The scrutiny began with discussion about Clause 23, which covers rules and guidance. The Commercial Secretary to the Treasury, Lord Sassoon (Conservative), looked at the issue of financial promotions with his first set of amendments, saying: ‘The regulation of financial promotions may seem relatively minor in importance and impact when compared with some of the other major and systemic issues covered by the bill but, in fact, the appropriate regulation of financial promotions to ensure that they are clear, fair and not misleading is absolutely vital.’
He continued: ‘The fundamental shortcoming of the current financial promotions regime is that in most cases the Financial Services Authority (FSA) is not able to publish the fact that it has asked a firm to withdraw a misleading promotion. The government are committed to ensuring both that the regulator can and does take action in relation to inappropriate promotions and that the regulator is seen to be taking such action.’
Baroness Hayter of Kentish Town (Labour) expressed her concerns, saying: ‘I thank the minister for what I think he thought was reassurance on this amendment. Nevertheless, he will not be surprised to know that I still find it regrettable that it makes permissive, rather than obligatory, the publication of names and details where a firm has been obliged to withdraw a misleading advertisement rather than withdrawing it voluntarily.’
The amendment was later agreed.
Discussion moved on to competition in financial services, Baroness Hayter of Kentish Town (Labour) moved Amendment 86A, saying: ‘The Association of British Insurers (ABI) thinks that the Financial Conduct Authority (FCA) and the Office of Fair Trading (OFT) should be subject to a statutory duty to cooperate and to produce a memorandum of understanding (MoU).’
Viscount Trenchard (Conservative), supported the amendment, saying: ‘I believe that there is too little in the bill about the maintenance of competition. It is too confused. I personally regret that the Prudential Regulation Authority (PRA) has no need to have regard to the maintenance of the competitiveness of the market place.’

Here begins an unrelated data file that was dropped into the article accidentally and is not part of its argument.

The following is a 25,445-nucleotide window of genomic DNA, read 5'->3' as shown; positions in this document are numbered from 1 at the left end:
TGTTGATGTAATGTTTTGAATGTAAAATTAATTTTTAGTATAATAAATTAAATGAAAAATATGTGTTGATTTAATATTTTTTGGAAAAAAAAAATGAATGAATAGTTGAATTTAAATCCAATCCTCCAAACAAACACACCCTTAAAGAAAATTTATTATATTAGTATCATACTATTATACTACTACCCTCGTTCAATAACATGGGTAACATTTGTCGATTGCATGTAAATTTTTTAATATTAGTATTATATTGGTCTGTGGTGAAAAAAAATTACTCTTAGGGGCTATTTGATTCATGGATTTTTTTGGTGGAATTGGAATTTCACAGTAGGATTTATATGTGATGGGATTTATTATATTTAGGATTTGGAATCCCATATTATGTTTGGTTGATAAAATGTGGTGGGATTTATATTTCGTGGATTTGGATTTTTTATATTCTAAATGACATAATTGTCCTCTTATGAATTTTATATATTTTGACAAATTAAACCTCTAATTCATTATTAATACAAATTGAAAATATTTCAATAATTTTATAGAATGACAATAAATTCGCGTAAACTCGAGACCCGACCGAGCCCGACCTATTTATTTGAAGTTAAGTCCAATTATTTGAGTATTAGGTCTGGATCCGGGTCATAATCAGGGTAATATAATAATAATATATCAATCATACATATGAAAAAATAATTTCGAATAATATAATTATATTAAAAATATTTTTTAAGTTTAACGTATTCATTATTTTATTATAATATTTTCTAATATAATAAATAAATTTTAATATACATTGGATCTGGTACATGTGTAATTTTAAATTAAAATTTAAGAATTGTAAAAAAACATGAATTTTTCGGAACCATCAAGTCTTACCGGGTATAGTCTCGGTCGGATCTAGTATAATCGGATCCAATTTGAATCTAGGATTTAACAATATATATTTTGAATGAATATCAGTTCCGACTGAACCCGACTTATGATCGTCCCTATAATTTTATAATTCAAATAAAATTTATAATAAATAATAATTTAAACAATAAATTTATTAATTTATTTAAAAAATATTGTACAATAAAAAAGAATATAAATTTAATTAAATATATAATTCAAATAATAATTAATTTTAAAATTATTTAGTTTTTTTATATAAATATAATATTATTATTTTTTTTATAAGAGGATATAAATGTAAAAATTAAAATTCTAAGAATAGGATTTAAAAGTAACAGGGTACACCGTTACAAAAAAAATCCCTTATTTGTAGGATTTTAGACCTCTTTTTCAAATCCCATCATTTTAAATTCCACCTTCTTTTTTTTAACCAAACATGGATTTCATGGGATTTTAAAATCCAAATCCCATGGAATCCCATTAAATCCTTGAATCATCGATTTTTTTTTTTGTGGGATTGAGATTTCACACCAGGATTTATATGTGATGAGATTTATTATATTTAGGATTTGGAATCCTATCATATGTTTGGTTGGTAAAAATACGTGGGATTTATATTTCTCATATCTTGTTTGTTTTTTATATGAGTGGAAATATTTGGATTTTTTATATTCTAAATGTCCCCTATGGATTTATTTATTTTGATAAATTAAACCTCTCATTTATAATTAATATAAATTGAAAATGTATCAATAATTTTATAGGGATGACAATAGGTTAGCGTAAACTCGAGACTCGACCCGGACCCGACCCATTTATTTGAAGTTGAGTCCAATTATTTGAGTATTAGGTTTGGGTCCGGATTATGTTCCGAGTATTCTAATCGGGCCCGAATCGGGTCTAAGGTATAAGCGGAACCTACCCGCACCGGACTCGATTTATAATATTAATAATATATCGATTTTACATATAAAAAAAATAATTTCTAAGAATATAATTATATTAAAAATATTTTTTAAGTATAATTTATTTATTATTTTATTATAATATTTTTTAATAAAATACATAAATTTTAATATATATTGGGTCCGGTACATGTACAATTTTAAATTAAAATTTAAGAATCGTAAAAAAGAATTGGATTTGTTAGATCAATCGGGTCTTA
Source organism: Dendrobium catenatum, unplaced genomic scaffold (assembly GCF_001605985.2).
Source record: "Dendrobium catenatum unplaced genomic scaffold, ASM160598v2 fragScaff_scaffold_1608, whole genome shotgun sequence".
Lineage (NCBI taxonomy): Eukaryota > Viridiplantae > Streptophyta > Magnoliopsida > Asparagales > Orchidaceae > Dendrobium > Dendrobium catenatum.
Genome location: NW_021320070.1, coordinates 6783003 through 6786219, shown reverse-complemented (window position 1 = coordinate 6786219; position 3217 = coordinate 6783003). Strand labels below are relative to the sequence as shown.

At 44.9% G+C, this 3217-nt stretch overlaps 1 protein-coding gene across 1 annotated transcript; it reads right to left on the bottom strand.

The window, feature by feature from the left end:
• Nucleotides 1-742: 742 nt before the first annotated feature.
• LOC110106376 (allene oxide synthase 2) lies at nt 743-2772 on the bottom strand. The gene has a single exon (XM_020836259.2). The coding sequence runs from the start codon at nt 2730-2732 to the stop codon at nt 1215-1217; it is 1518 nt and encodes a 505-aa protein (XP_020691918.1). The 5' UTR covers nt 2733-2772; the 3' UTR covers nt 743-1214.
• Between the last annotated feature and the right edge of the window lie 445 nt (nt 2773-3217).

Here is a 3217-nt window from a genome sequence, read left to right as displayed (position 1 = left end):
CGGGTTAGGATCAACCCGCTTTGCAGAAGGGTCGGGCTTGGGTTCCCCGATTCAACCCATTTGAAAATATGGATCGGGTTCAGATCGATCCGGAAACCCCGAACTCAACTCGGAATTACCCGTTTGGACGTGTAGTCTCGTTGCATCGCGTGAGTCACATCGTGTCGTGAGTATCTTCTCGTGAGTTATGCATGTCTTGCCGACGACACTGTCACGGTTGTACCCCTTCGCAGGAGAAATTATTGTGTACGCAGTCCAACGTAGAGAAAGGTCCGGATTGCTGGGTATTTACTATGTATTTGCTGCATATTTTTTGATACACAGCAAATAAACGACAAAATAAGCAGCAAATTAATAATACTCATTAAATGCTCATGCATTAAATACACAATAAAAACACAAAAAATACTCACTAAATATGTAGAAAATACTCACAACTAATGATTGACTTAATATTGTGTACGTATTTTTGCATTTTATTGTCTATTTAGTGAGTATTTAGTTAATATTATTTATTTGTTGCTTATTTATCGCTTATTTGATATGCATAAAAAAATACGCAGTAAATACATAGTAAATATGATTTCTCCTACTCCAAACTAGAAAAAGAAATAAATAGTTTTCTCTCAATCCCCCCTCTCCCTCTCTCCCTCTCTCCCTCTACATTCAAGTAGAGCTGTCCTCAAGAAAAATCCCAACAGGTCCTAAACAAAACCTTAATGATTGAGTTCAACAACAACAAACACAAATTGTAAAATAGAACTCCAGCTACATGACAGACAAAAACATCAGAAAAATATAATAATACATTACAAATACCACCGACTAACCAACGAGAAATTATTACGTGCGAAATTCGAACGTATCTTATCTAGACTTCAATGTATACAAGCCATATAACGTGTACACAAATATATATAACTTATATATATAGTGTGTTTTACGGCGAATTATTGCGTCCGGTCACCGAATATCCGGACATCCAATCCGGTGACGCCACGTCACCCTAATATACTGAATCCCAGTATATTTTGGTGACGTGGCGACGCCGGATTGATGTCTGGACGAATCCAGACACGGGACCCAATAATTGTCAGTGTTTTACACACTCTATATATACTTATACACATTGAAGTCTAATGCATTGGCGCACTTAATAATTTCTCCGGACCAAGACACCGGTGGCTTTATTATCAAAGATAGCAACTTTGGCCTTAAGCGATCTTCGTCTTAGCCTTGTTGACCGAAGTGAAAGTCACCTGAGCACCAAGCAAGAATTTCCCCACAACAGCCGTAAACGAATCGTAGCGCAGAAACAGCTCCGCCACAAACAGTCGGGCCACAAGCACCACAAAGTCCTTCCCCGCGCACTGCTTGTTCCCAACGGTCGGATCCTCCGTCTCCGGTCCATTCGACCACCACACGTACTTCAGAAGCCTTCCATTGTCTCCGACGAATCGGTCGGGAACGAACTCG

The amendment was later withdrawn after Lord Newby (Liberal Democrat), government spokesperson for the Treasury, said: ‘The FSA and OFT already have an MoU in place and are working to put in place a new MoU for the FCA. There is therefore no need for statutory provision to make this happen. There will be an MoU that deals with the issue of coordination on all these matters. We think that that amendment is unnecessary, because it is happening already.’
Further scrutiny of the bill will take place in the House of Lords on 28 November 2012.
Catch up on the Financial Services Bill
What is the report stage?
Report stage in the chamber gives all members of the Lords further opportunity to consider all amendments (proposals for change) to a bill. It usually starts at least 14 days after committee stage. It can be spread over several days (but usually fewer days than at committee stage).
Detailed line by line examination of the separate parts (clauses and schedules) of a bill takes place during report stage.
Before report stage takes place
- The day before report stage starts, amendments are published in a Marshalled List – in which all the amendments are placed in order.
What happens at report stage?
- Detailed line by line examination of the bill continues.
- Votes can take place and any member can take part.
After report stage - third reading
- If the bill is amended it is reprinted to include all the agreed amendments.
- The bill moves to third reading for the final chance for the Lords to debate and amend the bill.
- More about third reading.